True Repentance

By repenting and turning to God, a new life begins. Repentance involves leaving behind the old, and beginning something new. A person who realizes that life without God is a mistake remembers the depressing burden and weight of sin of the past and is thankful that a change has now come. Repentance starts a new life with God. Peace displaces anxiety. Joy replaces sorrow. Salvation is granted to the lost. An unsaved person is without Christ in this world. A saved person is in Christ. Paul declares: “If anyone is in Christ, he is a new creation; old things have passed away; behold, all things have become new” (2 Corinthians 5:17). 

A saved person will want to share his or her faith with others. Jesus said: “Whoever confesses Me before men, him I will also confess before My Father who is in heaven” (Matthew 10:32). Confessing one’s faith is not only to the glory of God, but it also strengthens one’s faith and helps one to grow in grace. It is a privilege to serve the Lord and not something to ever be ashamed of. 

What is even more important than sharing one’s faith verbally is to live righteously. Our actions speak louder than our words. Confessing to be a Christian is not good enough. We must not only talk the talk but also walk the walk. Jesus Himself said: “Not everyone who says to Me, ‘Lord, Lord,’ shall enter the kingdom of heaven, but he who does the will of My Father in heaven” (Matthew 7:21). 

Being alive in God means being dead to the world. This means being buried. Paul says: “Therefore we were buried with Him through baptism into death, that just as Christ was raised from the dead by the glory of the Father, even so we also should walk in newness of life” (Romans 6:4). 

God wants to lead His children into all truth, from glory to glory. After becoming children of God, Christians are encouraged to lay their all upon the altar (Romans 12:1-2) in order to be useful vessels for the cause of the Lord. Of the Gentiles who were converted, Peter says: “So God, who knows the heart, acknowledged them by giving them the Holy Spirit, just as He did to us, and made no distinction between us and them, purifying their hearts by faith” (Acts 15:8-9). Every believer should strive to have this experience. How blessed is the walk of them who do not delay. 

As a Christian, I need to read the Bible, since it is “a lamp to my feet and a light to my path” (Psalm 119:105).  The Bible is the sword of the Spirit that we need to be victorious in our spiritual battles. Paul exhorts us: “Let the word of Christ dwell in you richly in all wisdom, teaching and admonishing one another in psalms and hymns and spiritual songs, singing with grace in your hearts to the Lord” (Colossians 3:15). God speaks to us through His Word.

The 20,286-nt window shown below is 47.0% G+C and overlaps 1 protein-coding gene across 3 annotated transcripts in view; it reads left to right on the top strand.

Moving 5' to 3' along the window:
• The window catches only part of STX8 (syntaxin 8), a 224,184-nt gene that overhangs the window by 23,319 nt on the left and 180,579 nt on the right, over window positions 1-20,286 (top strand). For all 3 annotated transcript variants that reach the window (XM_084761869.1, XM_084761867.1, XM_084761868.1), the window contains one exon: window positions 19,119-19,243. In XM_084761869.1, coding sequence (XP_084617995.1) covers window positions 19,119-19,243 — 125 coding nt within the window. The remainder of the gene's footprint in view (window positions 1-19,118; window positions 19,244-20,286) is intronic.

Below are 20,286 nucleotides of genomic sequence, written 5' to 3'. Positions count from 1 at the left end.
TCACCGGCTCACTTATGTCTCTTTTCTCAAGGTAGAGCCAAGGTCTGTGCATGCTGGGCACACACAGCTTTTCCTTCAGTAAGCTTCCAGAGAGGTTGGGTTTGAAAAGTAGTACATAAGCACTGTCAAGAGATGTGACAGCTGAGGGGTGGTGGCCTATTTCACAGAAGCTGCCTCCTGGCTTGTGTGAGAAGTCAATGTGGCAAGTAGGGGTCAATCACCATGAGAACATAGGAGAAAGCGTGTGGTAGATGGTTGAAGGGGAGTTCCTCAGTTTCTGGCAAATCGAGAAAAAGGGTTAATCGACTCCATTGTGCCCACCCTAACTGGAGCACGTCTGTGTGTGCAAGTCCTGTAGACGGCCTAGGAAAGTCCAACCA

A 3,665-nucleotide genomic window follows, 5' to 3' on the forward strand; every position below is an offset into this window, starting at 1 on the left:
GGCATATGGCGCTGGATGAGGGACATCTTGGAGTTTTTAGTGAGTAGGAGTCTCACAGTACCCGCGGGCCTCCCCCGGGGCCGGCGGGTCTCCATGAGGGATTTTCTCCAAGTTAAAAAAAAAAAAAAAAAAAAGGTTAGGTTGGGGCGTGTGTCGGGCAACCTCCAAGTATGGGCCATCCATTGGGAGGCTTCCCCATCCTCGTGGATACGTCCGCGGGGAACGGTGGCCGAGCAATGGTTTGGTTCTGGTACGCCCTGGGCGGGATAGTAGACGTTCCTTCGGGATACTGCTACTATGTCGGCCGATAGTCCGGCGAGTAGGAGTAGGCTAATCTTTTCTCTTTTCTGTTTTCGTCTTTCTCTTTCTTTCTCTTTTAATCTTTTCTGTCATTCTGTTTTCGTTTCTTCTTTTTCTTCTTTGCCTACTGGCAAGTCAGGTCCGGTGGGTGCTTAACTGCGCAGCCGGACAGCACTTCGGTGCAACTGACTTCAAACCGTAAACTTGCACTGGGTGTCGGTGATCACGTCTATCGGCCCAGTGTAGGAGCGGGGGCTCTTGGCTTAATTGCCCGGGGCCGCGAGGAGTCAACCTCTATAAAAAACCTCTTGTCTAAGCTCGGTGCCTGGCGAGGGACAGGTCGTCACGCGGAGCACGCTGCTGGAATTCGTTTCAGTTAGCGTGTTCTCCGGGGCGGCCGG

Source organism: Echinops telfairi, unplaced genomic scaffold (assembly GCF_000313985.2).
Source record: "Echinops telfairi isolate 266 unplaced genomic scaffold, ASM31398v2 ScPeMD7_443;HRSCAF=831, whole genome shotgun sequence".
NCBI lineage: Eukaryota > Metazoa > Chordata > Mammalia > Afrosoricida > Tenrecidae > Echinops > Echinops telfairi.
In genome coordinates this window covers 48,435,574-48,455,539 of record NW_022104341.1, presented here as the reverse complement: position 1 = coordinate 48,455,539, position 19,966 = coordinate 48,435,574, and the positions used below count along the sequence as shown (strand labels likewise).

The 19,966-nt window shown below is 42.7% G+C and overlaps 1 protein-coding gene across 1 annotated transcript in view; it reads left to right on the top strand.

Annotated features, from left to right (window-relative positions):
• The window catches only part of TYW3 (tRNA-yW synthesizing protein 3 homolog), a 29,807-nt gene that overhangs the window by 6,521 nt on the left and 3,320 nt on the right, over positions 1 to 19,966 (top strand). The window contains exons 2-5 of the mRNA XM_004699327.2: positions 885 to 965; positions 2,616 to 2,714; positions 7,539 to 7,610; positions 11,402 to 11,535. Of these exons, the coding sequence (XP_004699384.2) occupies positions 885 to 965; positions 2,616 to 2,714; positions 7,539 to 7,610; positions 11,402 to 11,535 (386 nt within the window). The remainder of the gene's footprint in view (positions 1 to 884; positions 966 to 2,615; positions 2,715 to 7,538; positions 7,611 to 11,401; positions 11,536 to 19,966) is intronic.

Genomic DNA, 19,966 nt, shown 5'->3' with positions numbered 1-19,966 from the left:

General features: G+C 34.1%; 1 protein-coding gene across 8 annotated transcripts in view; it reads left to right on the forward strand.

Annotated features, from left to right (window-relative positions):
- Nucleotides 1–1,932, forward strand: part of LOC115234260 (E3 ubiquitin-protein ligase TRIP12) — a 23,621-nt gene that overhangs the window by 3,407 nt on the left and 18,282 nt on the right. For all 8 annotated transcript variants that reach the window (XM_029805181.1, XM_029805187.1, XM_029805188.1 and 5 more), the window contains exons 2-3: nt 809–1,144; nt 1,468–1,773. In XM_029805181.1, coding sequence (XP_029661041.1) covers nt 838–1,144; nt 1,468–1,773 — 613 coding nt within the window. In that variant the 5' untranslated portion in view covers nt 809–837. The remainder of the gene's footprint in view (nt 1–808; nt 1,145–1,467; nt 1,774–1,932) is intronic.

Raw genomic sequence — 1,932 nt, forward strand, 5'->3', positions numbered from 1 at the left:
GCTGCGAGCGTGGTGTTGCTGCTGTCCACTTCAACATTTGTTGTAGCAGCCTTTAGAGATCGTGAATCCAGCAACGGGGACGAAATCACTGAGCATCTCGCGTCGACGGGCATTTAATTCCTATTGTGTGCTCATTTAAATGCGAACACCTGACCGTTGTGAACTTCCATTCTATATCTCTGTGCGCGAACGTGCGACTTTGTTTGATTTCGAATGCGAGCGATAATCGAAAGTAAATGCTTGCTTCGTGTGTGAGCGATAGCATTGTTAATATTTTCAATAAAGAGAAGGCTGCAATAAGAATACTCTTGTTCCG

Prayer is as important for the Christian as breathing is for every mortal being.  That is why Paul says: “Pray without ceasing” (1 Thessalonians 5:17). That does not mean we never get up from our knees, but it does mean we can live in such a manner that proves “our citizenship is in heaven” (Philippians 3:20). It is not the posture of our body but the attitude of our heart that counts. 

A born-again Christian will have a desire to meet and gather with other Christians in order to encourage, admonish, exhort, and build each other up. The testimonies of other Christians can help us to fight the good fight and be victorious in our spiritual battles. The prayers that we collectively bring to the throne of God for each other encourage and unify us. We can pray collectively and fervently for the weak, the sick, the lost, and bring God glory with praise and thanks. 

Sermons are given to teach, ground you in the biblical faith, and to strengthen your faith so you can give answers “to everyone who asks you a reason for the hope that is in you” (1 Peter 3:15). The bond we feel with God’s children will give us the desire to be present when the congregation meets. As we prepare for the worship service by personal prayer and Bible study, we can greatly contribute to its blessings. 

The Christian will realize that the Christian life is not always smooth sailing. As Christians, we should not be surprised when we encounter disappointments, opposition, and sorrow. Peter writes: “Therefore, since Christ suffered for us in the flesh, arm yourselves with the same mind” (1 Peter 4:1). 

No one should base their faith merely on their own experience, knowledge, or faithfulness, but on the righteousness of Jesus Christ, out of which all Christian virtues grow. “As it is written, ‘He who glories, let him glory in the LORD’” (1 Corinthians 1:31). The righteousness of Christ alone is our security. Without Him, we can do nothing that is of eternal value. But through Christ, we can live a life pleasing to God. Paul exclaimed: “I can do all things through Christ who strengthens me” (Philippians 4:13). 

As followers of Christ, we need to avoid  business deals, employment, or relationships that are questionable. It is those who play with fire that get burned. It is always good to ask oneself: “What would Jesus do?” 

A Christian must also keep his or her tongue under control. What we speak should be to the glory of God and helpful for others. 

Our thoughts and wishes are known by God. Let us keep that in mind and be careful. Let us not be quick to judge others. 

As those who are born again, we need to have a forgiving heart. We need to forgive those who ask for pardon, but we also need to forgive those who do not ask.  Jesus said: “For if you forgive men their trespasses, your heavenly Father will also forgive you. But if you do not forgive men their trespasses, neither will your Father forgive your trespasses” (Matthew 6:14-15). 

“And the peace of God, which surpasses all understanding, will guard your hearts and minds through Christ Jesus” (Philippians 4:7). 

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